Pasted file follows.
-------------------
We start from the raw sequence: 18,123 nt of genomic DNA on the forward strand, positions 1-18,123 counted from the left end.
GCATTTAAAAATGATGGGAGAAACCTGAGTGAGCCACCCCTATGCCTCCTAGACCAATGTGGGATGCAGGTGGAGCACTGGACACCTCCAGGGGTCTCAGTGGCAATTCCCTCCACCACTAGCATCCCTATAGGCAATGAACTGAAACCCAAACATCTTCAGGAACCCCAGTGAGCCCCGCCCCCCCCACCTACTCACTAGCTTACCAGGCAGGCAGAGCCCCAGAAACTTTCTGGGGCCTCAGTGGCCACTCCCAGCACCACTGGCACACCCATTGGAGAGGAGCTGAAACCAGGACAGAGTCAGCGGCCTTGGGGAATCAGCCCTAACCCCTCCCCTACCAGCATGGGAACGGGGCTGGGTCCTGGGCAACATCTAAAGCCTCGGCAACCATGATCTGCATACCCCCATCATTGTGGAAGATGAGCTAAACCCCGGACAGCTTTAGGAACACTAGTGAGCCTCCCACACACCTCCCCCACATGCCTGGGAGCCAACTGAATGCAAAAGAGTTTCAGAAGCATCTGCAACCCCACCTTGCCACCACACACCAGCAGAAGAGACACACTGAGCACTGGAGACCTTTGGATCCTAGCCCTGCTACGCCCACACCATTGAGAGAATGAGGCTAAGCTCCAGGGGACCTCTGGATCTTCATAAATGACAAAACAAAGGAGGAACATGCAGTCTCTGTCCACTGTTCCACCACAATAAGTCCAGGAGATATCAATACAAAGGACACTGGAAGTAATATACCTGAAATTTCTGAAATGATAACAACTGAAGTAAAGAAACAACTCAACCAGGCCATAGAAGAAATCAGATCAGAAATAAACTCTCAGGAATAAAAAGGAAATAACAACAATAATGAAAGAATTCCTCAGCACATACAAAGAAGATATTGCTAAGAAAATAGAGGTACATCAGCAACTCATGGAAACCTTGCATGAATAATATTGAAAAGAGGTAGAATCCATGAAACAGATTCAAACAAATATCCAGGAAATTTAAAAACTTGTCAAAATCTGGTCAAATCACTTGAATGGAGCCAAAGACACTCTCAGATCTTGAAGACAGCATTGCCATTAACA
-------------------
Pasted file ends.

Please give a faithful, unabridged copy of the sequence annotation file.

We start from the raw sequence: 18,123 nt of genomic DNA on the forward strand, positions 1-18,123 counted from the left end.
GCATTTAAAAATGATGGGAGAAACCTGAGTGAGCCACCCCTATGCCTCCTAGACCAATGTGGGATGCAGGTGGAGCACTGGACACCTCCAGGGGTCTCAGTGGCAATTCCCTCCACCACTAGCATCCCTATAGGCAATGAACTGAAACCCAAACATCTTCAGGAACCCCAGTGAGCCCCGCCCCCCCCACCTACTCACTAGCTTACCAGGCAGGCAGAGCCCCAGAAACTTTCTGGGGCCTCAGTGGCCACTCCCAGCACCACTGGCACACCCATTGGAGAGGAGCTGAAACCAGGACAGAGTCAGCGGCCTTGGGGAATCAGCCCTAACCCCTCCCCTACCAGCATGGGAACGGGGCTGGGTCCTGGGCAACATCTAAAGCCTCGGCAACCATGATCTGCATACCCCCATCATTGTGGAAGATGAGCTAAACCCCGGACAGCTTTAGGAACACTAGTGAGCCTCCCACACACCTCCCCCACATGCCTGGGAGCCAACTGAATGCAAAAGAGTTTCAGAAGCATCTGCAACCCCACCTTGCCACCACACACCAGCAGAAGAGACACACTGAGCACTGGAGACCTTTGGATCCTAGCCCTGCTACGCCCACACCATTGAGAGAATGAGGCTAAGCTCCAGGGGACCTCTGGATCTTCATAAATGACAAAACAAAGGAGGAACATGCAGTCTCTGTCCACTGTTCCACCACAATAAGTCCAGGAGATATCAATACAAAGGACACTGGAAGTAATATACCTGAAATTTCTGAAATGATAACAACTGAAGTAAAGAAACAACTCAACCAGGCCATAGAAGAAATCAGATCAGAAATAAACTCTCAGGAATAAAAAGGAAATAACAACAATAATGAAAGAATTCCTCAGCACATACAAAGAAGATATTGCTAAGAAAATAGAGGTACATCAGCAACTCATGGAAACCTTGCATGAATAATATTGAAAAGAGGTAGAATCCATGAAACAGATTCAAACAAATATCCAGGAAATTTAAAAACTTGTCAAAATCTGGTCAAATCACTTGAATGGAGCCAAAGACACTCTCAGATCTTGAAGACAGCATTGCCATTAACA